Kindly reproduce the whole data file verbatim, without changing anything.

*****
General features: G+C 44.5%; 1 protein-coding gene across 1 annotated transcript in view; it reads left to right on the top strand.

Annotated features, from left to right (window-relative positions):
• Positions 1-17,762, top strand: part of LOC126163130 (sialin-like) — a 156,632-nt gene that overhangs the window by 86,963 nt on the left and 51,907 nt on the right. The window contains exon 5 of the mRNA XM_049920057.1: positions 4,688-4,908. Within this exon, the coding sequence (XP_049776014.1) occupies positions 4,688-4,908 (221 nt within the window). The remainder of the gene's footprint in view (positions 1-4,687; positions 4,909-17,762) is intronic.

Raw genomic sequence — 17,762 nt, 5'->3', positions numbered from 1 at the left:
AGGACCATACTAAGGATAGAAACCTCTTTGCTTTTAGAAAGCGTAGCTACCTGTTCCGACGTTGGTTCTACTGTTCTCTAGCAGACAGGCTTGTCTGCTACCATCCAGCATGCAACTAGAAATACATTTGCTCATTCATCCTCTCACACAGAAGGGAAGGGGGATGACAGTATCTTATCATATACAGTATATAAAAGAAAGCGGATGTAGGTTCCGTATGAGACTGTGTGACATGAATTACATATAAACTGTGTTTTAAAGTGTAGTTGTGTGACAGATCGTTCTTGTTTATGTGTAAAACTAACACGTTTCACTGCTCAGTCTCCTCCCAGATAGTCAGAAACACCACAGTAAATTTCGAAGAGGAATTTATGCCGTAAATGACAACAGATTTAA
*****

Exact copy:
General features: G+C 44.5%; 1 protein-coding gene across 1 annotated transcript in view; it reads left to right on the top strand.

Annotated features, from left to right (window-relative positions):
• Positions 1-17,762, top strand: part of LOC126163130 (sialin-like) — a 156,632-nt gene that overhangs the window by 86,963 nt on the left and 51,907 nt on the right. The window contains exon 5 of the mRNA XM_049920057.1: positions 4,688-4,908. Within this exon, the coding sequence (XP_049776014.1) occupies positions 4,688-4,908 (221 nt within the window). The remainder of the gene's footprint in view (positions 1-4,687; positions 4,909-17,762) is intronic.

Raw genomic sequence — 17,762 nt, 5'->3', positions numbered from 1 at the left:
AGGACCATACTAAGGATAGAAACCTCTTTGCTTTTAGAAAGCGTAGCTACCTGTTCCGACGTTGGTTCTACTGTTCTCTAGCAGACAGGCTTGTCTGCTACCATCCAGCATGCAACTAGAAATACATTTGCTCATTCATCCTCTCACACAGAAGGGAAGGGGGATGACAGTATCTTATCATATACAGTATATAAAAGAAAGCGGATGTAGGTTCCGTATGAGACTGTGTGACATGAATTACATATAAACTGTGTTTTAAAGTGTAGTTGTGTGACAGATCGTTCTTGTTTATGTGTAAAACTAACACGTTTCACTGCTCAGTCTCCTCCCAGATAGTCAGAAACACCACAGTAAATTTCGAAGAGGAATTTATGCCGTAAATGACAACAGATTTAA